Arkham's Razor YKTTW Discussion

Arkham's Razor
When given multiple explanations, the oddest possibility is the most likely one.
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(permanent link) added: 2012-12-13 11:07:20 sponsor: Larkmarn edited by: StarSword (last reply: 2012-12-18 19:48:45)

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A trope mostly in comedic works where, when given multiple explanations for an event, the oddest one is most likely is going to be true. The inverse of Occam's Razor. As such, it can be summarized as "When you hear hoofbeats, think zebras, not horses." The name is a take off of Occam's Razor, combined with Arkham, the fictional city from the works of H.P. Lovecraft (which is closely tied to the idea of madness or surprise).

Often used as a form of Bait and Switch. The audience, expecting Occam's Razor, writes off the wacky explanations as not possible only to be surprised that the outlandish possibility was correct. Genre Savvy viewers will have expected the Arkham's Razor to be in effect from the get go and expect the unexpected, so to speak.

See also: Infallible Babble, Cassandra Truth. Often overlaps with The Cuckoolander Was Right or Refuge in Audacity. Compare Impossibly Mundane Explanation, where an explanation floated by a character is dismissed for being too mundane.


Comic Books
  • Thanks to a related trope, Bat Deduction, some of the Riddler's riddles work this way. For a relatively grounded example, his first-ever crime used the clue "banquet," sending Batman and the police to a charity dinner. The real, and much less conventional meaning of the clue was that the Riddler had flooded a bank vault -- gotten a "bank wet" -- to defeat its pressure-sensitive locking mechanism and was looting it in scuba gear.

Live-Action Television
  • In an episode of How I Met Your Mother the gang is arguing about who was the most "badass" as a kid. All of their tales of youthful rebellion are eventually proven false, except for Team Mom (and literal mom) and kindergarten teacher Lily, who painted a picture of herself as basically an Expy of Omar. Naturally, at the end of the episode this is proven true.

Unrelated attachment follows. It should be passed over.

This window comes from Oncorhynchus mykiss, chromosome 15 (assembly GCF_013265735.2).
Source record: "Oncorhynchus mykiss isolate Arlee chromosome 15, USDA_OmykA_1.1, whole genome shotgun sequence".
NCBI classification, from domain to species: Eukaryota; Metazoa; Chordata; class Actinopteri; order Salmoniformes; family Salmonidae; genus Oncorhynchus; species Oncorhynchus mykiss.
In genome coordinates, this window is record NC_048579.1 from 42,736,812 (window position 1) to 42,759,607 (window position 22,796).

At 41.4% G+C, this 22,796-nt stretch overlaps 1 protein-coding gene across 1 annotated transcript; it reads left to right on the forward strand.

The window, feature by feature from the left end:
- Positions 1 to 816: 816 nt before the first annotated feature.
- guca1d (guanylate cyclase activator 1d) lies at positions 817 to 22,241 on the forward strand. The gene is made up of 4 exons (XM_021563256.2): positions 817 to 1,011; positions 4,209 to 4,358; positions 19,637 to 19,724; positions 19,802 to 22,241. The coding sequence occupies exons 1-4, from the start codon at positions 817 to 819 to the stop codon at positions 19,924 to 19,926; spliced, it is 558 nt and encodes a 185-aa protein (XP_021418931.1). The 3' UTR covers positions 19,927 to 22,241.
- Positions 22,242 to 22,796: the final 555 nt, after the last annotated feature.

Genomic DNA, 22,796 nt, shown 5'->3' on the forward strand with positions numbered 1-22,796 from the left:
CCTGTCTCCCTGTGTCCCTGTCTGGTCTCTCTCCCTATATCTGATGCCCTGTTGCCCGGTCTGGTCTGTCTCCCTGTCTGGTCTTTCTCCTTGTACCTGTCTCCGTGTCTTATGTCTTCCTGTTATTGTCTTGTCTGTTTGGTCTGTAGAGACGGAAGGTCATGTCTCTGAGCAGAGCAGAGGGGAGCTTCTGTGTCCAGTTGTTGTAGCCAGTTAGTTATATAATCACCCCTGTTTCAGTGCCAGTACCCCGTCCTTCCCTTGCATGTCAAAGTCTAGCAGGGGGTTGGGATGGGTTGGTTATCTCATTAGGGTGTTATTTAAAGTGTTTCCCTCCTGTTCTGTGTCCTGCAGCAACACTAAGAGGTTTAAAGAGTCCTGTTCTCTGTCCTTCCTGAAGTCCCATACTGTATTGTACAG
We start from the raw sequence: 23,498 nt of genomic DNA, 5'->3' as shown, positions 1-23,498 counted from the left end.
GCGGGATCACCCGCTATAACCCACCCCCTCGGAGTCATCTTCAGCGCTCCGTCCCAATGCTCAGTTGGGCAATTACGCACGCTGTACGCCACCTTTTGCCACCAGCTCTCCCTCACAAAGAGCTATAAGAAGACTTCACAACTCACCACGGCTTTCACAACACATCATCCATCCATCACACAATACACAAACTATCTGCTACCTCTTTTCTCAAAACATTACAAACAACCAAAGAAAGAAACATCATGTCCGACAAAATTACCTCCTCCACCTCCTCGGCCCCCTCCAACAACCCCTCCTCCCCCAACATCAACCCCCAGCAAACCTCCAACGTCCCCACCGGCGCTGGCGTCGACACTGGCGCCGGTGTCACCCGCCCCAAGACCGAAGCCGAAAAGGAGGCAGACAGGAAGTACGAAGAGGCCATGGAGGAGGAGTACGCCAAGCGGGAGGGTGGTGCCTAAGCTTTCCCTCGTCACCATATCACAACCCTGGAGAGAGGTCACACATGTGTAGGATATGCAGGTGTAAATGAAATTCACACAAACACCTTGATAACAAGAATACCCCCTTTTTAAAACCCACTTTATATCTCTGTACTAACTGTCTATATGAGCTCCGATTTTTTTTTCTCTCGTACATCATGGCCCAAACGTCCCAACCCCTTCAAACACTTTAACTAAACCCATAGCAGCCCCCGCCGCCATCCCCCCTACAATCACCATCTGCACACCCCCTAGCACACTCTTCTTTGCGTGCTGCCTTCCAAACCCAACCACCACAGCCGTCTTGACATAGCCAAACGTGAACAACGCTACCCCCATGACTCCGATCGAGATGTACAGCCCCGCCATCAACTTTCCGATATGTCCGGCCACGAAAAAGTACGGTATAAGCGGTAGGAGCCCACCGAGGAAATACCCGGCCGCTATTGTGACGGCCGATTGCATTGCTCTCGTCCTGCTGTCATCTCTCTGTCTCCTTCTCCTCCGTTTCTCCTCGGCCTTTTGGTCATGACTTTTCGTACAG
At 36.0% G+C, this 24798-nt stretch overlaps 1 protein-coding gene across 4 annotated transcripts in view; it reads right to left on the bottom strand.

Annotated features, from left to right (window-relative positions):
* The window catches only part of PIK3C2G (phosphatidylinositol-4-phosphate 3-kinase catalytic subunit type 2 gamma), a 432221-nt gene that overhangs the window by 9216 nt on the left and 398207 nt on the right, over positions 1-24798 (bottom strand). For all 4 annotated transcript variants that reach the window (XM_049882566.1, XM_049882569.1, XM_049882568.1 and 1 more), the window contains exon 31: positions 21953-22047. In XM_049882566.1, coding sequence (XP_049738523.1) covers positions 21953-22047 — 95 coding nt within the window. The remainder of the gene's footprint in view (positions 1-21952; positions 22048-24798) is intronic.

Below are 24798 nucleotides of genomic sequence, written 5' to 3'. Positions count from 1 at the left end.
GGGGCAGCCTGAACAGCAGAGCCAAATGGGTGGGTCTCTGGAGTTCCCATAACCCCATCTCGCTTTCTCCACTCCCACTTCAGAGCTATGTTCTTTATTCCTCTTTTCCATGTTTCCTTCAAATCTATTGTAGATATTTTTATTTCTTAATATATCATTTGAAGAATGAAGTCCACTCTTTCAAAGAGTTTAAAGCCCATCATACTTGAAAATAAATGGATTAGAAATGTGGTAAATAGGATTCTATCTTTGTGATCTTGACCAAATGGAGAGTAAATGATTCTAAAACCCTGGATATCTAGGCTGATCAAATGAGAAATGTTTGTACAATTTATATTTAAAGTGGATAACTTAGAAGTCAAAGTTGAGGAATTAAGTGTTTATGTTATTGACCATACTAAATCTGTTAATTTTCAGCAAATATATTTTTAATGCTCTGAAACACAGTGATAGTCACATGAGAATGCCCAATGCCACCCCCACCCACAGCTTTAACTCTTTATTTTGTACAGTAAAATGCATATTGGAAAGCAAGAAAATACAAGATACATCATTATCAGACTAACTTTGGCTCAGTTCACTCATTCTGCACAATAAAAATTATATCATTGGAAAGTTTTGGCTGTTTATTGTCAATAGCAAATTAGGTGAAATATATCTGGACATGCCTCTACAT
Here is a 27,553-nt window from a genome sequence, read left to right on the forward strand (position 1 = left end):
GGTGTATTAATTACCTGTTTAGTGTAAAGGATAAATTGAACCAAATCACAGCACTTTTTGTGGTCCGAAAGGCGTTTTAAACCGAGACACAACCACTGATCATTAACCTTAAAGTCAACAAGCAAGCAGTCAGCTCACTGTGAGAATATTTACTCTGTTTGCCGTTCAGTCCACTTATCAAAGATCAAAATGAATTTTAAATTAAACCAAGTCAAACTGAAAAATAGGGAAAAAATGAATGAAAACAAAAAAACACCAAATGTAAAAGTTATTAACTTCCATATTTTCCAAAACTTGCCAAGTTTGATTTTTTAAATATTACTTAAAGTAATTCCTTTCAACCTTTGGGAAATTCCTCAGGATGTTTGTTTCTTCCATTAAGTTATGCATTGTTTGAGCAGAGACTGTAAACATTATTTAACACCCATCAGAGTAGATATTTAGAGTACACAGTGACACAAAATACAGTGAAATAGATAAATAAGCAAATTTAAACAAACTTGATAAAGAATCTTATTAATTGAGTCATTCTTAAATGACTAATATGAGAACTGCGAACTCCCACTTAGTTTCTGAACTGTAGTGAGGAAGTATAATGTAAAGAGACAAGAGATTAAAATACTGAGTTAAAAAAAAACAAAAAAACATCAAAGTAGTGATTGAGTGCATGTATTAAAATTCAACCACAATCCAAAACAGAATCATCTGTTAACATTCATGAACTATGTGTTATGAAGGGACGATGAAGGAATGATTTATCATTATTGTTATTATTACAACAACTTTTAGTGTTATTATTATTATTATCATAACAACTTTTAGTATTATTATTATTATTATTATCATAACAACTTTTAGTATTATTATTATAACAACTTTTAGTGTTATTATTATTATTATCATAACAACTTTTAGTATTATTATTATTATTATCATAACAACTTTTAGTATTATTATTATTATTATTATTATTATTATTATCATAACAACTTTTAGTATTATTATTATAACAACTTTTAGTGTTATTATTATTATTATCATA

• Double-subverted in Community when the study group cannot work out what happened to Annie's missing pen. Unwilling to believe any of the group stole it, they agree to believe Troy's manufactured story that a ghost took it. In fact, it was Troy's escaped pet monkey, Annie's Boobs.
  • Interestingly used as part of how the Weirdness Censor is justified on early seasons of Buffy the Vampire Slayer, where the police (who know the truth about the town's vampire problem) have little trouble convincing most people that the vampires are just PCP addicts. As Oz points out when he's told the real story, the vampire explanation actually makes more sense.
  • Often played non-comedically in House. In medical jargon, an unexpected diagnosis is referred to a "zebra," and this occurs so frequently in the show that it even has a page on the House Wiki. At one point the title character says "I look for zebras because the other doctors already ruled out all the horses."

  • In one comic of Questionable Content, Marten and his girlfriend Dora take a long lunch, and return with Marten wearing some of Dora's clothes. Their friends immediately assume that they had done something naughty, but Marten claimed that they had been ambushed by Shaolin Monks and spilled spaghetti sauce on his clothes and needed to change at Dora's. Everyone laughs it off, but a few strips later he is proven correct when a battered monk arrives at the coffeeshop and recognizes Marten.
    • Also occurs in the explanation for Steve's infrequent appearances for a long stretch of the comic. The two possible explanations were "he got drunk and dicked around for a while" or "he became a secret agent and blew up an island," and it was implied that not even he knew for sure which was true. Until later, when he ran across The Baroness from his story.

Western Animation
  • Used in almost every episode of A Pup Named Scooby-Doo. During The Summation, every suspect is listed... and the one character who isn't listed for whatever reason (too unlikely, had an alibi, or just plain the writers didn't feel like including them) is invariably the culprit.
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